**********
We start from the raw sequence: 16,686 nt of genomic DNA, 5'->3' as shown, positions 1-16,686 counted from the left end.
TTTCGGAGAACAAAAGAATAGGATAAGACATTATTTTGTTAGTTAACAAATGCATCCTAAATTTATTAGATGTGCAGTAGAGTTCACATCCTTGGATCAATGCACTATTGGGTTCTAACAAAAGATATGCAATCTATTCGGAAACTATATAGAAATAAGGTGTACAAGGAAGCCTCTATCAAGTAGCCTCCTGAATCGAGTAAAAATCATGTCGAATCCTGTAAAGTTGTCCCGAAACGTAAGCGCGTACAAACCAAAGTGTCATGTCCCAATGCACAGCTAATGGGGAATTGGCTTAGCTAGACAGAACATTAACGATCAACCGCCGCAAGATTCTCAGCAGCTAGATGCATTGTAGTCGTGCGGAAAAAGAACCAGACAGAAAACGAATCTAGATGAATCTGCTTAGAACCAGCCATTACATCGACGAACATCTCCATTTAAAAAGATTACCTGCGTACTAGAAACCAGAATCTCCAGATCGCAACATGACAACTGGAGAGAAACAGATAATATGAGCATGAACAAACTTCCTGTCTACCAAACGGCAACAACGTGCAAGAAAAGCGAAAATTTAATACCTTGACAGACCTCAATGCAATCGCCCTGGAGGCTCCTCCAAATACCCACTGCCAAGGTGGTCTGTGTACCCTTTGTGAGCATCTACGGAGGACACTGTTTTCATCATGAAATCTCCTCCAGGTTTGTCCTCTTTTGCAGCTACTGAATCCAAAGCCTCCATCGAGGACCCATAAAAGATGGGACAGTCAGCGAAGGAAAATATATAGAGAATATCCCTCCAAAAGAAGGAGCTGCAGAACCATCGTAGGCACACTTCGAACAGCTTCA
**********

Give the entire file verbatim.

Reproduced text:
We start from the raw sequence: 16,686 nt of genomic DNA, 5'->3' as shown, positions 1-16,686 counted from the left end.
TTTCGGAGAACAAAAGAATAGGATAAGACATTATTTTGTTAGTTAACAAATGCATCCTAAATTTATTAGATGTGCAGTAGAGTTCACATCCTTGGATCAATGCACTATTGGGTTCTAACAAAAGATATGCAATCTATTCGGAAACTATATAGAAATAAGGTGTACAAGGAAGCCTCTATCAAGTAGCCTCCTGAATCGAGTAAAAATCATGTCGAATCCTGTAAAGTTGTCCCGAAACGTAAGCGCGTACAAACCAAAGTGTCATGTCCCAATGCACAGCTAATGGGGAATTGGCTTAGCTAGACAGAACATTAACGATCAACCGCCGCAAGATTCTCAGCAGCTAGATGCATTGTAGTCGTGCGGAAAAAGAACCAGACAGAAAACGAATCTAGATGAATCTGCTTAGAACCAGCCATTACATCGACGAACATCTCCATTTAAAAAGATTACCTGCGTACTAGAAACCAGAATCTCCAGATCGCAACATGACAACTGGAGAGAAACAGATAATATGAGCATGAACAAACTTCCTGTCTACCAAACGGCAACAACGTGCAAGAAAAGCGAAAATTTAATACCTTGACAGACCTCAATGCAATCGCCCTGGAGGCTCCTCCAAATACCCACTGCCAAGGTGGTCTGTGTACCCTTTGTGAGCATCTACGGAGGACACTGTTTTCATCATGAAATCTCCTCCAGGTTTGTCCTCTTTTGCAGCTACTGAATCCAAAGCCTCCATCGAGGACCCATAAAAGATGGGACAGTCAGCGAAGGAAAATATATAGAGAATATCCCTCCAAAAGAAGGAGCTGCAGAACCATCGTAGGCACACTTCGAACAGCTTCA